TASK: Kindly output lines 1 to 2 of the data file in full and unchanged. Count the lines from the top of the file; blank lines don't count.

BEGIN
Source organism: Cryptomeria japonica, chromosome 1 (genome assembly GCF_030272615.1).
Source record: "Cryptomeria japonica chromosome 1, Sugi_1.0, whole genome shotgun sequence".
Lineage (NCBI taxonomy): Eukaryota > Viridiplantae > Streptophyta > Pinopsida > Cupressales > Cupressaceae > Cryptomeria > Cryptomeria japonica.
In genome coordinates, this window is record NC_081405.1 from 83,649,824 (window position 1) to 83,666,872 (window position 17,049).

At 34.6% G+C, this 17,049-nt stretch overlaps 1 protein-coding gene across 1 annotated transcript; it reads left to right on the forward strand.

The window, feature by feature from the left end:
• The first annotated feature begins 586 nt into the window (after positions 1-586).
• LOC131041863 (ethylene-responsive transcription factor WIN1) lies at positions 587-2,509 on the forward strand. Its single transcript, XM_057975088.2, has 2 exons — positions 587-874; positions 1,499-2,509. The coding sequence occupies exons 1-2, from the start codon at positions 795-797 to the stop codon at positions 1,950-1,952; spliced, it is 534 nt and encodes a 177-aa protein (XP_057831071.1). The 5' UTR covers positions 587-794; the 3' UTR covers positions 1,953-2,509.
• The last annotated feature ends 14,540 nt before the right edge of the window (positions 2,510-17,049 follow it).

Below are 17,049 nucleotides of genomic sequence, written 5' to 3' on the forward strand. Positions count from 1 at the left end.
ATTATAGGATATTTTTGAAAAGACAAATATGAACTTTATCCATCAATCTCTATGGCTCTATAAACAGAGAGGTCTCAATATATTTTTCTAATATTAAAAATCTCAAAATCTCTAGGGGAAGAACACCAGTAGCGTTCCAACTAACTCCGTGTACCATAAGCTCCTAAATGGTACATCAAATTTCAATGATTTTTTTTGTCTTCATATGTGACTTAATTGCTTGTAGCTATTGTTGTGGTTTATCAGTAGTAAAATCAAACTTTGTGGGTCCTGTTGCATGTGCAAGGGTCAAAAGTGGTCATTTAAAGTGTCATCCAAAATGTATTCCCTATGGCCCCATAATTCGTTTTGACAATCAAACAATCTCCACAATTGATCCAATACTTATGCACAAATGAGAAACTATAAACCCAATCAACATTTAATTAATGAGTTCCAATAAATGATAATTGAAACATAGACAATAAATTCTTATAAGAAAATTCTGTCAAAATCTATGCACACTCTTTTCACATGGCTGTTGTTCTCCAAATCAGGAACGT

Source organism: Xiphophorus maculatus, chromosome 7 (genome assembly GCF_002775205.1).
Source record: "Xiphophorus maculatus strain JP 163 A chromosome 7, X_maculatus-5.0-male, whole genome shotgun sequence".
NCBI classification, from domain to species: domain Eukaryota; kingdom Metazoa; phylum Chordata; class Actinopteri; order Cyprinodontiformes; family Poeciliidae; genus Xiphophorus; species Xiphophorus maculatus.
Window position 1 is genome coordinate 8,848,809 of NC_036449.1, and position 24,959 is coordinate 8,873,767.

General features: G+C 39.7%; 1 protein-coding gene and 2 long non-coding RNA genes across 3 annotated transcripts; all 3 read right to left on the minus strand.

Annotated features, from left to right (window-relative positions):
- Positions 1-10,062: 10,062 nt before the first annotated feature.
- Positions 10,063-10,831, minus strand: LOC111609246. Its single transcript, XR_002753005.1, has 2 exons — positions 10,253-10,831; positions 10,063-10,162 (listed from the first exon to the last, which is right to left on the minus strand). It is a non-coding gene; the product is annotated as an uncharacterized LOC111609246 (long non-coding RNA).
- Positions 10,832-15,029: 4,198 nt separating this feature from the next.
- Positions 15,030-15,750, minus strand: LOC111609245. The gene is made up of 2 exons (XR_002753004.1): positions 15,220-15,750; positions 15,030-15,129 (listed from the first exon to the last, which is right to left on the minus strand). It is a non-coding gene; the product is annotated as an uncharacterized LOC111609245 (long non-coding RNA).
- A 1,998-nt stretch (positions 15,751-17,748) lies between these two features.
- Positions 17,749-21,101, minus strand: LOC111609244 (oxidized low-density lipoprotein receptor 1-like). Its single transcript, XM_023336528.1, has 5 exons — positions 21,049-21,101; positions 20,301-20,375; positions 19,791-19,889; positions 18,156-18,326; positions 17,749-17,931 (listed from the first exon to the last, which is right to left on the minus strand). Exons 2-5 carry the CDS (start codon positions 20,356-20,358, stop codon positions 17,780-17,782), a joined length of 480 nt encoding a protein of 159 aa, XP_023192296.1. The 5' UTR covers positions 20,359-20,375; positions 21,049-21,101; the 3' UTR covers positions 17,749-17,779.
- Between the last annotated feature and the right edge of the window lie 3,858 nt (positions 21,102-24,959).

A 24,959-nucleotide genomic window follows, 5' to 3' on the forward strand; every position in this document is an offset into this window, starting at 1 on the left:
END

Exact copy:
Source organism: Cryptomeria japonica, chromosome 1 (genome assembly GCF_030272615.1).
Source record: "Cryptomeria japonica chromosome 1, Sugi_1.0, whole genome shotgun sequence".